Aerial Gilbert and Perry Heffelfinger
The fog was dense and the sun would not be up for
another hour. Somewhere behind us was Catalina Island, somewhere in front the California
coast. Just moments before my rowing partner, Perry Heffelfinger, and I had put our oars
in the water for the start of the 1999 Annual Catalina Crossing, a 33- mile race across
open ocean. Perry tried to keep Melee, our escort boat, and her husband, Carey
Chenoweth, rowing his single scull nearby, in view, but with the fog and the ocean swells,
it became increasingly difficult. I felt the fog on my face and the only sounds were our
blades entering the water, the creak of the oarlocks, and our nervous, rapid breathing.
Soon I could feel Perrys oars chattering on the water, and her voice became
increasingly tense. "Lets try the walkie-talkie and see if we can raise Melee,"
I suggested. No response. Next we tried the cell phone and again there was no response.
Perry saw lights from other escort boats and decided to chase down one of them. We
increased the power, but after a few minutes it was no use; our escort was out of sight
and seemingly unreachable. Shut in as if in a shrinking room, walls and ceiling closing
in, Perry and I suddenly were on equal footingbecause I am blind.
We now had to rely on our navigation equipment: a compass and the
Geographical Positioning System, or GPS, which we were not very familiar with. We set our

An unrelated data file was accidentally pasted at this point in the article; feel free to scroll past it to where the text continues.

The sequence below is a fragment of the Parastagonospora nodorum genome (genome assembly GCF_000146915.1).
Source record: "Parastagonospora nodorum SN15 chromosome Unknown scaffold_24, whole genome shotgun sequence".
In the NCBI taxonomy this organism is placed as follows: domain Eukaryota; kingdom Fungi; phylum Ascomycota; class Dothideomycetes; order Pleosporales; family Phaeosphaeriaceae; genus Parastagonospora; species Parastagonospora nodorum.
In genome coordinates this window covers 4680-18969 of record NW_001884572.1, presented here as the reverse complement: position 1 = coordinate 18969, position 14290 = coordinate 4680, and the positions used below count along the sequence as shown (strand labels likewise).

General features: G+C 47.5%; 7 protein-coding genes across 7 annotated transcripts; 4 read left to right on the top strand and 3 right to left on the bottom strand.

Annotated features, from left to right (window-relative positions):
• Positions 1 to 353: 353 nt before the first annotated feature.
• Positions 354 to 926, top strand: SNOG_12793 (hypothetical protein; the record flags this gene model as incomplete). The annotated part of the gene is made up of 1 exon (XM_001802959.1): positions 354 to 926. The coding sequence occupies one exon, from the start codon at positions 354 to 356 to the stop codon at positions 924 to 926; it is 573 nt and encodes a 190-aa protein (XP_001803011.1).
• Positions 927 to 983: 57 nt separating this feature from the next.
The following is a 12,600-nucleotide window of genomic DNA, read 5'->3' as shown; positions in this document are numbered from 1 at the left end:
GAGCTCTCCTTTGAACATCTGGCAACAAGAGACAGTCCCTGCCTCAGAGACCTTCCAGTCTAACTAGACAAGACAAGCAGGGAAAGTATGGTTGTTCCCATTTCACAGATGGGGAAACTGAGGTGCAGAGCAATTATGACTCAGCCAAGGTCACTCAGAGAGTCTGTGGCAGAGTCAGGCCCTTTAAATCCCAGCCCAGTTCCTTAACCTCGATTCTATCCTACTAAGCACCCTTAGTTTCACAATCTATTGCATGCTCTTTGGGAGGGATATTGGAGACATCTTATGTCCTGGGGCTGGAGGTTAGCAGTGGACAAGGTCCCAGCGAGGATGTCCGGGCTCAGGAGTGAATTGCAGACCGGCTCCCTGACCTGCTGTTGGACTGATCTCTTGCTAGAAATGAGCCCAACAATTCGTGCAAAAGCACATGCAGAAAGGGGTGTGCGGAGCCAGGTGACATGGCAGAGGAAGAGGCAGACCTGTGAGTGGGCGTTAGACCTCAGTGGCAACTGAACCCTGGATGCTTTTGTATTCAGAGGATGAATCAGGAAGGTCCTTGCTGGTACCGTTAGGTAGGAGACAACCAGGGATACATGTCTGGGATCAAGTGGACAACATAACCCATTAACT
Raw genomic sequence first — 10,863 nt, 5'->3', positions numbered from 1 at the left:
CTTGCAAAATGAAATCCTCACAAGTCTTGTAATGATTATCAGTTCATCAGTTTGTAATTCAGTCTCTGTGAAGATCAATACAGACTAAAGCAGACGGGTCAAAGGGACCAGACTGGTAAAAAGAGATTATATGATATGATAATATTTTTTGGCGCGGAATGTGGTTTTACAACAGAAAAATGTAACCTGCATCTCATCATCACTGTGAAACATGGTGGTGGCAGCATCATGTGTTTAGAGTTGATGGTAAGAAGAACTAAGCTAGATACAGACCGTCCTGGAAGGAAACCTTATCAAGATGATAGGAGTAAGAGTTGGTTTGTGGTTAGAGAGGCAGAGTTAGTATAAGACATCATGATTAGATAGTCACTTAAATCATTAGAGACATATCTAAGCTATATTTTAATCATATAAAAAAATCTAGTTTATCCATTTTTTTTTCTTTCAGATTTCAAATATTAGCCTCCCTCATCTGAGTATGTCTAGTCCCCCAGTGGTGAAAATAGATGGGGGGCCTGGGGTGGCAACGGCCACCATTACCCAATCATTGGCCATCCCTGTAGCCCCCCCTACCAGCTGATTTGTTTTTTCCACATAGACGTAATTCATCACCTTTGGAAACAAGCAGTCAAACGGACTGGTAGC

compass heading for Marina del Rey and rowed on alone.
In the silence I thought about when I first began rowing in college.
I had participated in other sports, but none gave me the joy that rowing provided. The
physical skill and teamwork balanced with power was as beautiful to experience as it was
to watch, for I still had my sight back then. I looked at rowing as a metaphor for life,
individuals working together to eke the most out of their effort. After college, I joined
the Sausalito Rowing Club and enjoyed all that San Francisco Bay had to offerthe sea
life, the birds. Rowing opened up a new and versatile way to explore Richardson Bay under
the Golden Gate Bridge, through Raccoon Straits and around Angel Island. I could imagine
the region at different periods of timewhen the Indians lived on the land, when Jack
London stole oysters from the bay, or when the Liberty Ships were built in Sausalito.
March 28, 1988, my life changed forever. When I finished my shift as
a pediatric nurse at Marin General Hospital, my eyes felt irritated. I put in some
over-the-counter eye drops Id bought at a store. As soon as I felt the pain, I knew
something was terribly wrong. I found out later that the drops had been adulterated with
lye. I was that one-in-ten-million person who becomes a random victim of tampering.
Suddenly I was a toddler in a 34-year-old body. Over the next six months I stayed at home,
didnt do anything but listen to books and music, and thought my life as I knew it
was over. Then an acquaintance from the boathouse called and said, "I am taking you
out rowing in a double." She told me that I didnt need to see to row and that
she would steer the boat. The skeptical owner of the boathouse nervously agreed to let me
try. I instantly remembered my technique and realized that sight wasnt important.
For the first time I was able to escape for a few moments the ever-present awareness of
being blind, and just feel the boat and the oars as I moved my body in the coordinated
rhythm of the stroke.
Over the next couple of years I mastered techniques that would allow
me to live a normal life without sight. I attended the Orientation Center for the Blind in
Albany, California, where I learned independent mobility with a cane, reading and writing